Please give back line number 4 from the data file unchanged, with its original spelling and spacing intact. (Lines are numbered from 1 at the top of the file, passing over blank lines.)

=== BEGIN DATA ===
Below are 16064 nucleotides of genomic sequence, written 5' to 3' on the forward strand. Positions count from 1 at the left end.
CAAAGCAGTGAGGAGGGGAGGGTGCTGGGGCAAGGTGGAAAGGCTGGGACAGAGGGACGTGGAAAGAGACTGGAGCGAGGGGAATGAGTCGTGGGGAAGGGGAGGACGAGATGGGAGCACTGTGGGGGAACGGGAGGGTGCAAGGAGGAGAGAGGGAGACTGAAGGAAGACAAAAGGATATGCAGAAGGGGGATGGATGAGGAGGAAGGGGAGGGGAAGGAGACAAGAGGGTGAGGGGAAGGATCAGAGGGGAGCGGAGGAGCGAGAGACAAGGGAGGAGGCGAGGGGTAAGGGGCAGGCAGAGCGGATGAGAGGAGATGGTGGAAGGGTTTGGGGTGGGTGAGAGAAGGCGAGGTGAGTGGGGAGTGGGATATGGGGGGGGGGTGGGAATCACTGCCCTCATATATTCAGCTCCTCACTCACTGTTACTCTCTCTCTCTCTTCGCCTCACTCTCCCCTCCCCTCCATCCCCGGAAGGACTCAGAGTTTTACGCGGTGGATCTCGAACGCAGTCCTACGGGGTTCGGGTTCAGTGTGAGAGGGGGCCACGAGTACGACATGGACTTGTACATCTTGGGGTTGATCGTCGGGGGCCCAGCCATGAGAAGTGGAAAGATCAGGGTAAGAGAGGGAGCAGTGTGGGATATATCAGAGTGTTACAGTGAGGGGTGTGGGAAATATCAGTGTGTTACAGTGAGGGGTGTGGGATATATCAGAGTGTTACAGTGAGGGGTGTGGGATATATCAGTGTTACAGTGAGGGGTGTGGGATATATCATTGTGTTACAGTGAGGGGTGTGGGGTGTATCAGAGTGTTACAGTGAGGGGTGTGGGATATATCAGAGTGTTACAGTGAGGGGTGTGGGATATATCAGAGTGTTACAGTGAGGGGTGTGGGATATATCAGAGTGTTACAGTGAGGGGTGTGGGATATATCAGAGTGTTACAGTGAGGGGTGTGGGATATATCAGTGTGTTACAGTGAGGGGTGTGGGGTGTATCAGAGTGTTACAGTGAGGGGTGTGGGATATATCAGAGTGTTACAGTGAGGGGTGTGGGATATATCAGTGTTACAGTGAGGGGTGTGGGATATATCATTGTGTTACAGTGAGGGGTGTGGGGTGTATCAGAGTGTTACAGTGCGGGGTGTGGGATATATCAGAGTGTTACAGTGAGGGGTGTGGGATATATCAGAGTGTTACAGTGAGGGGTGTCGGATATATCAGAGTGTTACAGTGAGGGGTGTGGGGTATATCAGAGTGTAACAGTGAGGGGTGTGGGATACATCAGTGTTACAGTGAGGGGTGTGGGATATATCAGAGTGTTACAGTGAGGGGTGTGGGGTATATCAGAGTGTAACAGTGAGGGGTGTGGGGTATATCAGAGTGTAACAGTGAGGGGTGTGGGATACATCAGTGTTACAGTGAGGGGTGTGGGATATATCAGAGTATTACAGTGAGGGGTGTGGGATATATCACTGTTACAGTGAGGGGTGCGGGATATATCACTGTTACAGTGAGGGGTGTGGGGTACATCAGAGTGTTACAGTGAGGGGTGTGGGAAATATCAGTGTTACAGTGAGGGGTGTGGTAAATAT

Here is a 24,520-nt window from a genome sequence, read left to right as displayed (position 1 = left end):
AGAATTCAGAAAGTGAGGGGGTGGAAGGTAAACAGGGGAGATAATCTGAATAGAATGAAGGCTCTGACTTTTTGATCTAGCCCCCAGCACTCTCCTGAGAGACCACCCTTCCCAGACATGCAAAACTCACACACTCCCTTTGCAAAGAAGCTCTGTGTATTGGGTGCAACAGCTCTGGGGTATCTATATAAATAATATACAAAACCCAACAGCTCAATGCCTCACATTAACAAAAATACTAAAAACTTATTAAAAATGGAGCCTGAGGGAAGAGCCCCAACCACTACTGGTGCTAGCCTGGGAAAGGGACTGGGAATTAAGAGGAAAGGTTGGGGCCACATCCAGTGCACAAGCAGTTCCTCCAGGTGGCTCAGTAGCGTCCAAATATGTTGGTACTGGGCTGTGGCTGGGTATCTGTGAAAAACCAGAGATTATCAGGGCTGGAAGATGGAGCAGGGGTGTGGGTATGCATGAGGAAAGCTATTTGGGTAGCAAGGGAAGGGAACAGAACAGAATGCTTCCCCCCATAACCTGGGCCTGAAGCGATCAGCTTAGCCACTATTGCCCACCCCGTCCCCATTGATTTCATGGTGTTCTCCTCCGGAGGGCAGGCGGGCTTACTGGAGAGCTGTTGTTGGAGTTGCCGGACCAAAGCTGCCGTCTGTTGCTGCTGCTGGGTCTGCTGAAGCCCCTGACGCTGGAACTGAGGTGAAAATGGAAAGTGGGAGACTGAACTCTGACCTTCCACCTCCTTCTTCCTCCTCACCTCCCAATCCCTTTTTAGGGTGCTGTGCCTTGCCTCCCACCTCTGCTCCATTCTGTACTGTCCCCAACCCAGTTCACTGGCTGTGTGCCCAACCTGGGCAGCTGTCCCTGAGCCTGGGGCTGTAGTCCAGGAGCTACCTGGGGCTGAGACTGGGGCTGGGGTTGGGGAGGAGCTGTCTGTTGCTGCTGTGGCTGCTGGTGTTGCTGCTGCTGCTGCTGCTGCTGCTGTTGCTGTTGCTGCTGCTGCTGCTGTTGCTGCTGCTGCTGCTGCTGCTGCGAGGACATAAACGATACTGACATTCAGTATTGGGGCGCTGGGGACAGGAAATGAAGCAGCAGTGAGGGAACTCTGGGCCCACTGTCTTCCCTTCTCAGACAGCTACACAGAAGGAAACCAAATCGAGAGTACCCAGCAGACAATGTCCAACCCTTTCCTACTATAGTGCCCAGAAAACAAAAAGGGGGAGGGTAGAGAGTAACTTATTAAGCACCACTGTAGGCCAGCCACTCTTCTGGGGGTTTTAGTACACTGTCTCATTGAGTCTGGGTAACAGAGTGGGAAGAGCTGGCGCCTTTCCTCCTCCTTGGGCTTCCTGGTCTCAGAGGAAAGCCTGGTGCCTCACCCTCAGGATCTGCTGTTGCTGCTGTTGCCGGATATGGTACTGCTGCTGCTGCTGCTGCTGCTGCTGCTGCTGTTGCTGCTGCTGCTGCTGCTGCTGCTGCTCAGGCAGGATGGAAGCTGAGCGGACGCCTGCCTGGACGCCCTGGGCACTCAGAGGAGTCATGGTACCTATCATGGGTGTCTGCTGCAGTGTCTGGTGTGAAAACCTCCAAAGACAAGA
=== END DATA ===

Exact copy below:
AGAATTCAGAAAGTGAGGGGGTGGAAGGTAAACAGGGGAGATAATCTGAATAGAATGAAGGCTCTGACTTTTTGATCTAGCCCCCAGCACTCTCCTGAGAGACCACCCTTCCCAGACATGCAAAACTCACACACTCCCTTTGCAAAGAAGCTCTGTGTATTGGGTGCAACAGCTCTGGGGTATCTATATAAATAATATACAAAACCCAACAGCTCAATGCCTCACATTAACAAAAATACTAAAAACTTATTAAAAATGGAGCCTGAGGGAAGAGCCCCAACCACTACTGGTGCTAGCCTGGGAAAGGGACTGGGAATTAAGAGGAAAGGTTGGGGCCACATCCAGTGCACAAGCAGTTCCTCCAGGTGGCTCAGTAGCGTCCAAATATGTTGGTACTGGGCTGTGGCTGGGTATCTGTGAAAAACCAGAGATTATCAGGGCTGGAAGATGGAGCAGGGGTGTGGGTATGCATGAGGAAAGCTATTTGGGTAGCAAGGGAAGGGAACAGAACAGAATGCTTCCCCCCATAACCTGGGCCTGAAGCGATCAGCTTAGCCACTATTGCCCACCCCGTCCCCATTGATTTCATGGTGTTCTCCTCCGGAGGGCAGGCGGGCTTACTGGAGAGCTGTTGTTGGAGTTGCCGGACCAAAGCTGCCGTCTGTTGCTGCTGCTGGGTCTGCTGAAGCCCCTGACGCTGGAACTGAGGTGAAAATGGAAAGTGGGAGACTGAACTCTGACCTTCCACCTCCTTCTTCCTCCTCACCTCCCAATCCCTTTTTAGGGTGCTGTGCCTTGCCTCCCACCTCTGCTCCATTCTGTACTGTCCCCAACCCAGTTCACTGGCTGTGTGCCCAACCTGGGCAGCTGTCCCTGAGCCTGGGGCTGTAGTCCAGGAGCTACCTGGGGCTGAGACTGGGGCTGGGGTTGGGGAGGAGCTGTCTGTTGCTGCTGTGGCTGCTGGTGTTGCTGCTGCTGCTGCTGCTGCTGCTGTTGCTGTTGCTGCTGCTGCTGCTGTTGCTGCTGCTGCTGCTGCTGCTGCGAGGACATAAACGATACTGACATTCAGTATTGGGGCGCTGGGGACAGGAAATGAAGCAGCAGTGAGGGAACTCTGGGCCCACTGTCTTCCCTTCTCAGACAGCTACACAGAAGGAAACCAAATCGAGAGTACCCAGCAGACAATGTCCAACCCTTTCCTACTATAGTGCCCAGAAAACAAAAAGGGGGAGGGTAGAGAGTAACTTATTAAGCACCACTGTAGGCCAGCCACTCTTCTGGGGGTTTTAGTACACTGTCTCATTGAGTCTGGGTAACAGAGTGGGAAGAGCTGGCGCCTTTCCTCCTCCTTGGGCTTCCTGGTCTCAGAGGAAAGCCTGGTGCCTCACCCTCAGGATCTGCTGTTGCTGCTGTTGCCGGATATGGTACTGCTGCTGCTGCTGCTGCTGCTGCTGCTGCTGTTGCTGCTGCTGCTGCTGCTGCTGCTGCTCAGGCAGGATGGAAGCTGAGCGGACGCCTGCCTGGACGCCCTGGGCACTCAGAGGAGTCATGGTACCTATCATGGGTGTCTGCTGCAGTGTCTGGTGTGAAAACCTCCAAAGACAAGA